Audi has been getting quite touchy about its car interiors lately.  A 'control haptics' team has spent countless hours looking, pulling, pushing, shifting, turning and feeling parts of the interior drivers use every day.  As Matthew Beecham finds out, they're aiming to ensure that every new Audi model looks and feels like vorsprung durch technik.

Get that Audi feeling

Haptics is about getting the ergonomics and operating logic just right. "It's important to take haptics seriously," said team leader Gerhard Maunter.  "A certain degree of sensitivity is also required. This kind of sensitivity is not really based on physical properties such as the way the fingertips react; it is more of a process of awareness that takes place in your brain."

For each new model, the team draws up a general haptic concept. To achieve this, they get involved in the development of new Audi models at an early stage, evaluating all control elements inside and outside the vehicle, from the door handles to the ignition lock and from the gearshift and steering-column levers to the electrical switches.  Control elements are evaluated according to the following criteria: light action, moderate control movement distances, defined stops, exact guidance, low noise emissions and a definite tactile and acoustic response at the switching point.

"Audi drivers want to receive a clear response when activating a function," said team member Torsten Kolkhorst, who works in Audi's steering wheel design area.  "If they press a button, for instance, how the effort that's needed actually builds up is important. Haptic response also includes acoustic feedback such as an audible click. The right combination of those two gives customers the certainty that the function has indeed been activated. A tiny plastic switch located behind a large, rigid surface is a disappointment. It operates under false pretences. The same is true for surfaces.  If a surface looks like aluminium, it ought to be aluminium."

In essence, it's all about making life easier for the Audi driver. "The less they are distracted while operating the controls, the better," said Mauter.  "Operating haptics are only perceived unconsciously. If the customer doesn't notice anything particular and feels comfortable in the car, we have done our job well."

Entertaining the modern family

Not so long ago, the humble cassette player formed the basis of in-car entertainment.  It is now being challenged by a whole host of technologies.  Radio, the oldest in-car entertainment meduim, has entered the digital era. Digital radio and DVD (Digital Versatile Disk) systems, television and video, e-mail and Internet access, dynamic satellite navigation systems, enhanced telematics and voice activation systems are becoming commonplace.  For children sitting in the back, however, I-spy-with-my-little-eye seems not enough to keep them quiet on long journeys.   They want high tech entertainment, too.  And there is certainly a vast range of video packages on offer as OE and aftermarket equipment.  According to Delphi, however, the next logical step in the evolution of rear-seat entertainment is theatre-style surround systems.  "The rear-seat audio/video option enjoyed great popularity when it was first introduced. Adding this new dimension of theatre quality is bound to enhance its market appeal," said Bob Schumacher, general director of Delphi's Mobile MultiMedia Business Unit.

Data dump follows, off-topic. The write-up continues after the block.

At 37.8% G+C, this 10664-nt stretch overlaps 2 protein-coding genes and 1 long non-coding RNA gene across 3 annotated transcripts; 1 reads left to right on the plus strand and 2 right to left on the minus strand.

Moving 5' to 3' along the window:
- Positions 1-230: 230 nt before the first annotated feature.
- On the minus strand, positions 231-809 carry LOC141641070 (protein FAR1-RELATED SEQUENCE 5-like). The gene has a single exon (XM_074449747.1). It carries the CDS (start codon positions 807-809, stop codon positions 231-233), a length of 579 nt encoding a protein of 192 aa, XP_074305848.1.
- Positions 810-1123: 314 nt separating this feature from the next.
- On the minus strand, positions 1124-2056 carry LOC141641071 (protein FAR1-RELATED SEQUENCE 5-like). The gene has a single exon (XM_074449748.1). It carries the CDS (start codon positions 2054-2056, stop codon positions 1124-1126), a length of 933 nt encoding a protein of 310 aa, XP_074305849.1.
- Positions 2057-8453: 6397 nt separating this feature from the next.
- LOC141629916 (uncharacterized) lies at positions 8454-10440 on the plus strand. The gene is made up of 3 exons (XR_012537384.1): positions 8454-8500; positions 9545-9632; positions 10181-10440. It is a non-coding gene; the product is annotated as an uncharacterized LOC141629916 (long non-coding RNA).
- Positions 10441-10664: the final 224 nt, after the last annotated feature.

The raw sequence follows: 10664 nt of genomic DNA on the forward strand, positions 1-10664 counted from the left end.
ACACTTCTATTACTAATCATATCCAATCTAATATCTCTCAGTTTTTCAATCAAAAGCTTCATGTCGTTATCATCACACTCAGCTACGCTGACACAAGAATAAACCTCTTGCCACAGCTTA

Delphi's latest unit features a DVD playback integrated into the radio head that also has a six-disc CD changer in the same head unit. The smart digital amplifier switches between 5.1 audio and the 5.1 rear-seat entertainment system, which has an adjustable sweet spot for optimised acoustical imaging. Sounds are placed in a three-dimensional space around the passengers. The system comes with an infrared remote control and a 7-inch LCD screen that flips down from the vehicle headliner for viewing.

The net result is pretty impressive.  There are no tinny sounds.  Cymbals sound like they are being clashed right there and voices sound like the people are in the vehicle. Schumacher reckons that it is the ultimate in sound quality. "I believe every family that enjoys a good movie is going to want this system."

Just-auto tech bytes

· US school buses sighted in the Yorkshire dales

Last month saw the debut of US style school buses in northern England.  Children at an infant school in Heptonstall, set deep in the Yorkshire dales were the first to travel on the boxy-shaped buses.  As the vehicles do not fully meet UK and European road traffic standards, they have exemptions to allow them to run on this side of the Atlantic.

· It takes different grains to make an instrument panel

Johnson Controls says uniform patterns on the surfaces of instrument panels are a thing of the past. The US interior parts maker has developed a technique to emboss different grain patterns onto the surface next to each other in one working step.  The so-called In-Mould Graining technology was developed as an alternative to the usual laminating technologies used for dashboards in mid-range cars.  The process will be used in used in 2004

· 5 million ESPs and going strong

After introducing the Electronic Stability Program (ESP) in series production in 1995, Bosch has just produced its five-millionth system. In 2001 alone the automotive supplier built over 2 million units of these electronic brake control systems.  ESP can prevent skidding or at least better control the vehicle. It can ensure the stability of a vehicle even in critical situations.  It senses changes in vehicle behaviour and, by braking individual wheels, corrects under steer and over steer to keep the vehicle on the road.

Bosch says that planned sales of the system will continue to increase strongly over the next few years.  While it took Bosch almost six years to manufacture the first five million units, the ten-million threshold is to be reached by mid-2003.